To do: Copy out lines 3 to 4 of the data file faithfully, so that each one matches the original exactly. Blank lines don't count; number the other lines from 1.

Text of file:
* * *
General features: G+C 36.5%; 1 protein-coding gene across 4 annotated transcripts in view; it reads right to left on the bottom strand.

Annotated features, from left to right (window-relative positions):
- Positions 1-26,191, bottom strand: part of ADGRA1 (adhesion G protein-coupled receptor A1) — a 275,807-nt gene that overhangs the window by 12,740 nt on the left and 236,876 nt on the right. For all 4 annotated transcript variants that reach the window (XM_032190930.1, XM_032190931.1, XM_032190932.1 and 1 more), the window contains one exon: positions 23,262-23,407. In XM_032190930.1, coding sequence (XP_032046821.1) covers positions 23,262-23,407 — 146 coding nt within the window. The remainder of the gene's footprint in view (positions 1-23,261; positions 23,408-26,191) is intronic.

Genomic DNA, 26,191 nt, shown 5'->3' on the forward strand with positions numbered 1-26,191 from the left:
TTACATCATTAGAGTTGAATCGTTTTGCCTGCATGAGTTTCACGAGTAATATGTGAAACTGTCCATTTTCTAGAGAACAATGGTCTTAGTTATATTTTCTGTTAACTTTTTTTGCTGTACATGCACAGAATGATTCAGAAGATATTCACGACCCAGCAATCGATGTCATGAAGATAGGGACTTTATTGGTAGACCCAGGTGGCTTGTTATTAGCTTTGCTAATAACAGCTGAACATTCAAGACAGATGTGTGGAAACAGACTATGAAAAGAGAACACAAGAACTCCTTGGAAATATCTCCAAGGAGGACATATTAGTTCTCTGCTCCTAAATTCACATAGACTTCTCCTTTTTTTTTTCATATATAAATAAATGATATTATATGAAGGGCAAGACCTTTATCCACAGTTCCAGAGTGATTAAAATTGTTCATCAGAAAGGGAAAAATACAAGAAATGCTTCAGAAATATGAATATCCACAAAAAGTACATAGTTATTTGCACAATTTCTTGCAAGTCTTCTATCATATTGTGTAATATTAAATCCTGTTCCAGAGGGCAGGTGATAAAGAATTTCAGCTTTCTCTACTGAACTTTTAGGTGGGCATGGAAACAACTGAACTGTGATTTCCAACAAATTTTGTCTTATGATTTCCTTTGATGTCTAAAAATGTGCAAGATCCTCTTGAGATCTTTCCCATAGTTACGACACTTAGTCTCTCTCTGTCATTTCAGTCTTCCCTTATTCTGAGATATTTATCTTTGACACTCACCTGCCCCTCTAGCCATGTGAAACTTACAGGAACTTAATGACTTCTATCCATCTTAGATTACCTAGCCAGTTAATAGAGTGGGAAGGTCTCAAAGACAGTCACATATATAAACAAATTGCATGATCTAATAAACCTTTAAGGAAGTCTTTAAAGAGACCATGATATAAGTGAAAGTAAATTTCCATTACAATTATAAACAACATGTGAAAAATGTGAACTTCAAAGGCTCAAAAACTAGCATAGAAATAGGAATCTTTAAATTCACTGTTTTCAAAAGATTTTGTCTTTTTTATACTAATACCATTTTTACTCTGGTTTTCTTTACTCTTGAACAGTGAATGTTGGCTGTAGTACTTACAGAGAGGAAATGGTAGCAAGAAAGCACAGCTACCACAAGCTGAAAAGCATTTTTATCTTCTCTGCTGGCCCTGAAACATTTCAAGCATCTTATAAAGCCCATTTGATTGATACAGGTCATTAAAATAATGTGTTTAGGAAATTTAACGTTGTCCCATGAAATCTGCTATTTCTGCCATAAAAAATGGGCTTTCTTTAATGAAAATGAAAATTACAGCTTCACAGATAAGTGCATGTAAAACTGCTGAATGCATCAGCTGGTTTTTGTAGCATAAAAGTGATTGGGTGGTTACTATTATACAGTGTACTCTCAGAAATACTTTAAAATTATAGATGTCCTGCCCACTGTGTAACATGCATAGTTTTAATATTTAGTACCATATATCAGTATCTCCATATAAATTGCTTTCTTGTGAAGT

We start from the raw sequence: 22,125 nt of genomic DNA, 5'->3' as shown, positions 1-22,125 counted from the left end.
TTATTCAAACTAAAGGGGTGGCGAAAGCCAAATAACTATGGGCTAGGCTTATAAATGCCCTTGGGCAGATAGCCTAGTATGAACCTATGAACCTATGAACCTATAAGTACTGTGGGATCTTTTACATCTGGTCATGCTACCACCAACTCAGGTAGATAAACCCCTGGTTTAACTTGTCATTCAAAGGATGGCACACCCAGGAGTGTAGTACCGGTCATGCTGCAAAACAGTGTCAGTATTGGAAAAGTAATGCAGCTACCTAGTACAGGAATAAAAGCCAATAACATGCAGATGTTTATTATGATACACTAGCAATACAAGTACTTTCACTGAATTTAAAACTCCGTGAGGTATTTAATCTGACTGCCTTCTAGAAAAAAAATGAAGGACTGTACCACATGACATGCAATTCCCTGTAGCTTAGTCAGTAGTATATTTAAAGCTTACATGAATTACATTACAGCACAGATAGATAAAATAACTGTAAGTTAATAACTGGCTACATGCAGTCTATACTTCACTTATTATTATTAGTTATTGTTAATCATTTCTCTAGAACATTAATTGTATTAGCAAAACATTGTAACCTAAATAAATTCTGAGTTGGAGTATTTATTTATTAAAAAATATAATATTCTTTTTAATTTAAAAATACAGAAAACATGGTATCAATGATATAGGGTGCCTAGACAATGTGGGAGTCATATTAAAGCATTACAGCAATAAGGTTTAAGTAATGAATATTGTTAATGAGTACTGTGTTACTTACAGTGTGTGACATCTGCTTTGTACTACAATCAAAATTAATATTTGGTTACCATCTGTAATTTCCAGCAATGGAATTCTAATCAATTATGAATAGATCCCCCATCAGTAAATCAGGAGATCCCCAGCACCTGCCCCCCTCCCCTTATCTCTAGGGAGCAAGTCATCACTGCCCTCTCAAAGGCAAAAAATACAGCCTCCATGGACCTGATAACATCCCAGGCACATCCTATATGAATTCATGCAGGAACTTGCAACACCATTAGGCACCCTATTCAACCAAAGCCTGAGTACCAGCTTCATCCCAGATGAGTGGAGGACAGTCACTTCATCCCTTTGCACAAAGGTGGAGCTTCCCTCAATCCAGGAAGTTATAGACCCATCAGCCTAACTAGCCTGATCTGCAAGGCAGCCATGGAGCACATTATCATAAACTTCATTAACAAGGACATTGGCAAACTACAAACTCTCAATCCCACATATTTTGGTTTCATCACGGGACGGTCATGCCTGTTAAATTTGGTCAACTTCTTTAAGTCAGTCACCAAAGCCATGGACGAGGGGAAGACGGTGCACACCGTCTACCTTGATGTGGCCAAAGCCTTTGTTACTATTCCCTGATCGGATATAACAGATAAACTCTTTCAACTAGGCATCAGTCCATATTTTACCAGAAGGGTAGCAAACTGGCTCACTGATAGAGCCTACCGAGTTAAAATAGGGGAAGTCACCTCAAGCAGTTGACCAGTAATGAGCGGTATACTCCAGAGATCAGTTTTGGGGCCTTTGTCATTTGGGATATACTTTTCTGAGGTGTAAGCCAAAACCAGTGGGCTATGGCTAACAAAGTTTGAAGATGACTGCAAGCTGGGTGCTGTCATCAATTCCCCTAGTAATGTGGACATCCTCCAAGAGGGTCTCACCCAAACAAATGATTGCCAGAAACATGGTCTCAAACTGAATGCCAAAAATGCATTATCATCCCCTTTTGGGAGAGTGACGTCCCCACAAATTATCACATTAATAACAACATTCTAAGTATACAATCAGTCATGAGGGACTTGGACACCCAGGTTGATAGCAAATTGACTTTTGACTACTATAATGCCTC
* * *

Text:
- Positions 1-26,191, bottom strand: part of ADGRA1 (adhesion G protein-coupled receptor A1) — a 275,807-nt gene that overhangs the window by 12,740 nt on the left and 236,876 nt on the right. For all 4 annotated transcript variants that reach the window (XM_032190930.1, XM_032190931.1, XM_032190932.1 and 1 more), the window contains one exon: positions 23,262-23,407. In XM_032190930.1, coding sequence (XP_032046821.1) covers positions 23,262-23,407 — 146 coding nt within the window. The remainder of the gene's footprint in view (positions 1-23,261; positions 23,408-26,191) is intronic.

Genomic DNA, 26,191 nt, shown 5'->3' on the forward strand with positions numbered 1-26,191 from the left: